Arctic char hatchery supplies data on dissolved gas concentrations
Water pumped or flowing by gravity out of coal mines is now used for fish culture in West Virginia, Maryland, and Pennsylvania, USA. However, these mine water flows can contain levels of dissolved carbon dioxide and/or nitrogen gas that are too high for fish culture.
Gas bubble trauma in fish can result from high total dissolved gas super-saturations. Nitrogen saturation levels as low as 102 to 103 percent can affect juvenile fish. Nitrogen gas super-saturation problems can occur when water is heated and not allowed to come to equilibrium with dissolved gases or when air comes into contact with water at greater than atmospheric pressure, which can be the case in certain underground mines or if air is suctioned with water into a pressurized pipeline.
Ventilated cascade columns strip and decrease dissolved nitrogen gas to levels closer to atmospheric saturation. Pure oxygen transfer columns and vacuum degassing columns can be used to drive dissolved nitrogen gas concentrations down to sub-saturation levels.
Safe levels of dissolved carbon dioxide depend upon the fish species, developmental stage of the fish, and other water quality variables including alkalinity, pH, and dissolved oxygen levels. Dissolved carbon dioxide begins to affect salmonids at concentrations greater than 20 milligrams per liter.
High levels of dissolved carbon dioxide can occur if mine geology includes limestone deposits, especially if mineral acidity is present to decrease the water’s pH. Dissolved carbon dioxide can be stripped into the surrounding atmosphere if there is enough air water contact.
Ventilated cascade columns are often used to strip dissolved carbon dioxide because they can be easily designed to contact the 5 to 10 volumes of air required per unit volume of water flow.
In a case study, the Mingo County Redevelopment Authority Hatchery near Delbarton, West Virginia, is supplied with up to 3 square meters per minute of water pumped from an abandoned portion of an active coal mine. The hatchery is raising arctic char for West Virginia Aqua LLC. Tina Rimmer, general manager at West Virginia Aqua LLC, supplied data on dissolved gas concentrations at the facility.
The mine water contains 40 to 80 milligrams per liter of dissolved carbon dioxide, a result of the water’s high alkalinity – approximately 400 milligrams per liter as calcium carbonate. In addition, a severe dissolved nitrogen super-saturation problem could occur if the mine dewatering pump suctioned air into its pump intake, which is a real possibility during droughts. The mine water contains almost no iron, aluminum, or manganese and is nearly ideal for salmonid culture if not for its elevated levels of dissolved gases.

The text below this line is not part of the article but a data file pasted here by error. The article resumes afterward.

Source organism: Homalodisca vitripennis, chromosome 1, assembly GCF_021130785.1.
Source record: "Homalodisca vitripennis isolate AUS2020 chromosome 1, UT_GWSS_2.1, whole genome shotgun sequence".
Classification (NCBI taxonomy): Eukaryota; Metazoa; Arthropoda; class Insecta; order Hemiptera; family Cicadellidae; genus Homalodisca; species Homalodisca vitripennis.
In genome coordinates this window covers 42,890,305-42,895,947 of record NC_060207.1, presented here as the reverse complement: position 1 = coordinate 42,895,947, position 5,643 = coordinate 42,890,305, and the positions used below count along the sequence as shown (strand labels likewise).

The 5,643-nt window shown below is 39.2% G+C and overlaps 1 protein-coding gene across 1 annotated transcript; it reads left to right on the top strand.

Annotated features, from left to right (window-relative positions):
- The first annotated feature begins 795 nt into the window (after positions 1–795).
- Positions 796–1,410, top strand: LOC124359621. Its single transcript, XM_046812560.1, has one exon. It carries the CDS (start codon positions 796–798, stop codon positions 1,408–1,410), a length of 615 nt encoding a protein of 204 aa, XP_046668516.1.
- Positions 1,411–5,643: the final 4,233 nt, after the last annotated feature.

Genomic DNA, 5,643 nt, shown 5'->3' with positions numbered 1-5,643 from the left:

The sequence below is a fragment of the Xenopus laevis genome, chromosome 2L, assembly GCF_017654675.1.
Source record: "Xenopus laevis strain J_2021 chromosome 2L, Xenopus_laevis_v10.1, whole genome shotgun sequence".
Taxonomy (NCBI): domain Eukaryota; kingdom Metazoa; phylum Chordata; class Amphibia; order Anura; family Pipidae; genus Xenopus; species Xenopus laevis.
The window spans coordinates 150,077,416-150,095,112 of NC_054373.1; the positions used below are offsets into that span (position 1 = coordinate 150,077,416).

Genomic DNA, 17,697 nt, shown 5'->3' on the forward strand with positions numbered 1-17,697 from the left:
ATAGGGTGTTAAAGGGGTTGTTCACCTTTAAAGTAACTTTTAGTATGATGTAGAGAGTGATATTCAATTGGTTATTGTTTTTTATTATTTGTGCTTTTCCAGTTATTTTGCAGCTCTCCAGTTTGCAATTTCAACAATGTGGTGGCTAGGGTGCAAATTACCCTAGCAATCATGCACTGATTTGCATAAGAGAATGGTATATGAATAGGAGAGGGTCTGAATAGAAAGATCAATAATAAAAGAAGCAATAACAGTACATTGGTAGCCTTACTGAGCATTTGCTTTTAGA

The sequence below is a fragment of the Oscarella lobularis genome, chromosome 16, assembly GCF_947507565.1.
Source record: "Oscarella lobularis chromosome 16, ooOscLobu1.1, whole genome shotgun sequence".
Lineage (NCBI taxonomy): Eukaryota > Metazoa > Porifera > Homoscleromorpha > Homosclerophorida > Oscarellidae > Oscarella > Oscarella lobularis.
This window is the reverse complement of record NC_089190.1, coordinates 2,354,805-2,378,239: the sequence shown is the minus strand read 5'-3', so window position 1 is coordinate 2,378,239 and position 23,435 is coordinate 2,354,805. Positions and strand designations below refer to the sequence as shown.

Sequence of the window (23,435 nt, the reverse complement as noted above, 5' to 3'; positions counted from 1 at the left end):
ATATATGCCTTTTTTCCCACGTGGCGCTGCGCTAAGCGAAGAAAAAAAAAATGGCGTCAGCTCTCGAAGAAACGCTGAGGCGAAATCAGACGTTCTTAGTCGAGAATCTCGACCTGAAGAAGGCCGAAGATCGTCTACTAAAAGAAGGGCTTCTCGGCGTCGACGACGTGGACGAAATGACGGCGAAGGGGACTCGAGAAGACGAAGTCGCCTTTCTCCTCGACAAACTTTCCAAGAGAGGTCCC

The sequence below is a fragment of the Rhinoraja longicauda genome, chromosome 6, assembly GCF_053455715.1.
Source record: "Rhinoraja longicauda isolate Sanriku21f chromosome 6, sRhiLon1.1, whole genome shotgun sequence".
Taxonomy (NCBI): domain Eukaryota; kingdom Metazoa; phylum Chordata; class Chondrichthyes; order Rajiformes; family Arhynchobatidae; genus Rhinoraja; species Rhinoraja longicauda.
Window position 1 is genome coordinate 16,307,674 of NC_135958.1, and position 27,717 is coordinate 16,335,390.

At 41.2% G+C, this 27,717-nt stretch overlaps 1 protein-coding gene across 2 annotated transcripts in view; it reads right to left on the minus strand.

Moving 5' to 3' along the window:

To prevent dangerous levels of dissolved gases from entering the hatchery, a counter-current cascade-stripping column was built in the top portion of a water reservoir tank installed directly above the grade of the hatchery building. This stripping column at the top of the reservoir tank has successfully maintained the dissolved carbon dioxide at levels below 20 milligrams per liter while also stripping some excess dissolved nitrogen saturation from the water supplied to the hatchery. From the inlet of 150 to 160 percent nitrogen saturation flows an outlet of less than 110 percent saturation.
A non-pressurized oxygen column and low-head oxygenator were installed within the hatchery building to treat the water before it enters the fry and fingerling tanks, respectively. These columns were designed to drive dissolved nitrogen to below saturation levels, while adding dissolved oxygen to levels of 120 to 200 percent saturation.
Editor’s Note:The authors previously presented this material in February at Aquaculture America 2003 in Louisville, Kentucky, USA.
(Editor’s Note: This article was originally published in the June 2003 print edition of the Global Aquaculture Advocate.)
Now that you've finished reading the article...
… we hope you’ll consider supporting our mission to document the evolution of the global aquaculture industry and share our vast network of contributors’ expansive knowledge every week.
By becoming a Global Aquaculture Alliance member, you’re ensuring that all of the pre-competitive work we do through member benefits, resources and events can continue. Individual membership costs just $50 a year. This year, GAA individual and corporate members receive complimentary access to the virtual GOAL conference in October. Join now.